The Supreme Court has struck out Special Prosecutor Martin Amidu as a defendant in the case challenging his eligibility for the position.
The court said Mr. Amidu was not a proper party to the case as the position in question is one which falls under article 88 of the Constitution which requires the Attorney General (AG) to represent public officials sued as a result of their office.
The court also ordered the AG and lawyers for the plaintiff in the case to file a joint memorandum of issues for adjudication within 14 days.
Former Deputy Attorney General, Dr Dominic Ayine filed a suit at the Supreme Court saying Mr Amidu, 66, is beyond the statutory age of employment into public service.
Martin Amidu popularly called Citizen Vigilante was appointed by President Akufo-Addo as the Special Prosecutor in fulfilment of his campaign promise.
Twenty-four hours to his vetting by Parliament, Dr Ayine sought an order of the court to have his nomination annulled.
In the event Parliament proceeded with the vetting and approval process, Dr Ayine said he would ask the court to annul the appointment.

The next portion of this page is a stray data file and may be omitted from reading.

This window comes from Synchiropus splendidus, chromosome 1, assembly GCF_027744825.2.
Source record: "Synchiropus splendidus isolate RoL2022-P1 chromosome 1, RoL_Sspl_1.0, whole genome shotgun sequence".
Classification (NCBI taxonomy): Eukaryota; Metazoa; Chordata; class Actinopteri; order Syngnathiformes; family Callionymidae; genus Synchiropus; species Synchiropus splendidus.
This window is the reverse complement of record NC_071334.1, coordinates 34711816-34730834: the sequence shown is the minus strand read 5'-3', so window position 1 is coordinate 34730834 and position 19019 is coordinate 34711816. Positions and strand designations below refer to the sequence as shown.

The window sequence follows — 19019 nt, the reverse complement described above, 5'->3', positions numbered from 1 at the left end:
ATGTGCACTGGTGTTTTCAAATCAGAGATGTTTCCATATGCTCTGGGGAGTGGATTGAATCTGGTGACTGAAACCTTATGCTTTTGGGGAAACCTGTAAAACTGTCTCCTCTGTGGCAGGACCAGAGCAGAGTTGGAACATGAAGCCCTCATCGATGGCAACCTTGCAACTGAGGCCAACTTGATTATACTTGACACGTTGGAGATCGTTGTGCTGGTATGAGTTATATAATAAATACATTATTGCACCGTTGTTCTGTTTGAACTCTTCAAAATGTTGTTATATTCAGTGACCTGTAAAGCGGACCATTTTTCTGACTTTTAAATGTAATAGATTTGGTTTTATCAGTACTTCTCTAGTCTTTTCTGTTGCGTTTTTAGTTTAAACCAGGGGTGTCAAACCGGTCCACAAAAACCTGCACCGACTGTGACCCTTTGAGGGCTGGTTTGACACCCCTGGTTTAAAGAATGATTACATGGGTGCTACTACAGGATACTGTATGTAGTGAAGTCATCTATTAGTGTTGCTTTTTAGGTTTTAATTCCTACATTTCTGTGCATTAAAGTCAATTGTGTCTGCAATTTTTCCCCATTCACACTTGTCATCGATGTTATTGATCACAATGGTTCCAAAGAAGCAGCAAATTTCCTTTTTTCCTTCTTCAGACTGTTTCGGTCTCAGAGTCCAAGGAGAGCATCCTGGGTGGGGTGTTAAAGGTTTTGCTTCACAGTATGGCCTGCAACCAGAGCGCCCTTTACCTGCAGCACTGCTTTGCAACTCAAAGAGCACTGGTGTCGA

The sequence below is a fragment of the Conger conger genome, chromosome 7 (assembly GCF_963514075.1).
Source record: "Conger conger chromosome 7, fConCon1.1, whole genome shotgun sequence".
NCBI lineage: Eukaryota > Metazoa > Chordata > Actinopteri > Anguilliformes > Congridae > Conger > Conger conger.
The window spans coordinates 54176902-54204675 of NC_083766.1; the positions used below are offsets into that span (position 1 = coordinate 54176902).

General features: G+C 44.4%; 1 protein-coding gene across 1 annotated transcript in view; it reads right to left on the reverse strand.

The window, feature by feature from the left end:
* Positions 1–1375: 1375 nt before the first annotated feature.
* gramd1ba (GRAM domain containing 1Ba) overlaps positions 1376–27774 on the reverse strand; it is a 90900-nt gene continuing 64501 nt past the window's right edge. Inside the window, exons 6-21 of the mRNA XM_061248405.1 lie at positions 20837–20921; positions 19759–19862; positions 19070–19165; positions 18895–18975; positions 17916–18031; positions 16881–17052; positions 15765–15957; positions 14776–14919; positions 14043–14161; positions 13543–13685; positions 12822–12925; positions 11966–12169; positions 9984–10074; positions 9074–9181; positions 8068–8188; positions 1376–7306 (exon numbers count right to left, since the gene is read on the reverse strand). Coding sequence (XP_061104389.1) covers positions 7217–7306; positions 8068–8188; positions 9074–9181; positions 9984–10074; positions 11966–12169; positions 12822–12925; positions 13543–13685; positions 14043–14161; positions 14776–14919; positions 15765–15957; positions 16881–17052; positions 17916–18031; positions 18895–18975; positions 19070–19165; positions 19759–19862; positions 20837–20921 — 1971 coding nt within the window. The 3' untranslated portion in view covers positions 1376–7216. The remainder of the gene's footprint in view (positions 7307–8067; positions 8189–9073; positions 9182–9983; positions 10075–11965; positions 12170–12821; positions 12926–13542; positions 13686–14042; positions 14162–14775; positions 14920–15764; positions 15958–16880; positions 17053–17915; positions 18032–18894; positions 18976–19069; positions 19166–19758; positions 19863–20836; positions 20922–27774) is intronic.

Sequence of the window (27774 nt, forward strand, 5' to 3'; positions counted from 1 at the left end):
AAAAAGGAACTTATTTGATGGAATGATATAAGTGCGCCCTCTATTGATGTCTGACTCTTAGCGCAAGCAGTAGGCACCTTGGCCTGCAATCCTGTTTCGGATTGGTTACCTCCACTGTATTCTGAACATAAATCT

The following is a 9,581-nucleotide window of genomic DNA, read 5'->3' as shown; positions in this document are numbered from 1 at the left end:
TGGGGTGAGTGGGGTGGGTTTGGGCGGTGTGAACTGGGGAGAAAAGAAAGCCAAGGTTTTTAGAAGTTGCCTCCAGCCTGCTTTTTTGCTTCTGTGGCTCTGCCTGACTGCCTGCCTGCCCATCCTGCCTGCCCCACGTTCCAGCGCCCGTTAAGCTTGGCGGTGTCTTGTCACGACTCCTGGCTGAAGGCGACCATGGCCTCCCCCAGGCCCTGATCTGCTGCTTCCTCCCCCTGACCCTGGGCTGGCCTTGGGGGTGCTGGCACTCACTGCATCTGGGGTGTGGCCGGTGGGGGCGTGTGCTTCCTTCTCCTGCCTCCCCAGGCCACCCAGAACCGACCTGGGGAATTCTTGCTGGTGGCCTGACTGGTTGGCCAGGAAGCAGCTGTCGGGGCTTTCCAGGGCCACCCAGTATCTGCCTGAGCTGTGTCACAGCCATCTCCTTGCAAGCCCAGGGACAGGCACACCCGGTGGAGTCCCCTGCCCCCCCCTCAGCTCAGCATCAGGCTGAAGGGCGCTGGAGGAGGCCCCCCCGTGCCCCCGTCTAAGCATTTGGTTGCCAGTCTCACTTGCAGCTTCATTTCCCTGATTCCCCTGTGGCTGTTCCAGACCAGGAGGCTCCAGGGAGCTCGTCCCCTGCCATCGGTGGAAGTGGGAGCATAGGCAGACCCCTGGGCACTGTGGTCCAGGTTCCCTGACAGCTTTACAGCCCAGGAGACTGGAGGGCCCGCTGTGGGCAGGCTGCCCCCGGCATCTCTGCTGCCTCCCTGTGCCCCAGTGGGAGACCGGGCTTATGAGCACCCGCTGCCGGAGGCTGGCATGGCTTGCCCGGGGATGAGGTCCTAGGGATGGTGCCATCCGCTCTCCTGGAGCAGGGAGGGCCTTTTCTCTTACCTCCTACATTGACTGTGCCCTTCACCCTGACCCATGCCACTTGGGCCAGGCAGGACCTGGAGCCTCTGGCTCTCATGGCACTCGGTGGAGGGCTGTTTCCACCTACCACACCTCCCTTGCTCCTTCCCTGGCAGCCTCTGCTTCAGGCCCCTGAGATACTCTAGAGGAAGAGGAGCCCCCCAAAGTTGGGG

In his statement of case, Ayine is praying the court to declare that “by true and proper interpretation of Articles 190(1) (d) and 199 (4) of the 1992 Constitution, no person above the age of 65 years is eligible for employment in any public office created under Article 190(1) (d).” The former deputy A-G cited Mr Amidu as a defendant in the case.
But the court on Tuesday said Mr Amidu cannot be a party to the case and can only be represented by the Attorney General, Gloria Akuffo.
Commenting on the court’s decision, Dr Ayine told Joy News he is surprised by the ruling striking out Mr Amidu as a defendant in the suit “because he was integral to the processes leading to the institution of the action.”
“The reason is that he [Mr Amidu] was the one who was nominated and we are challenging his eligibility. The fact that he was nominated and vetted by Parliament and appointed is at the heart of this action that we took,” he said.
According to him, if the president had nominated someone who is 57-years-old, there wouldn’t have been any constitutional issue.
“Therefore, we thought that he was a party to the action but if the court says he is not a party, that’s fine…it does not in any way affect the substance of the action we have brought. At the end of the day, if the court declares his appointment as null and void and of no effect that will be it,” he noted.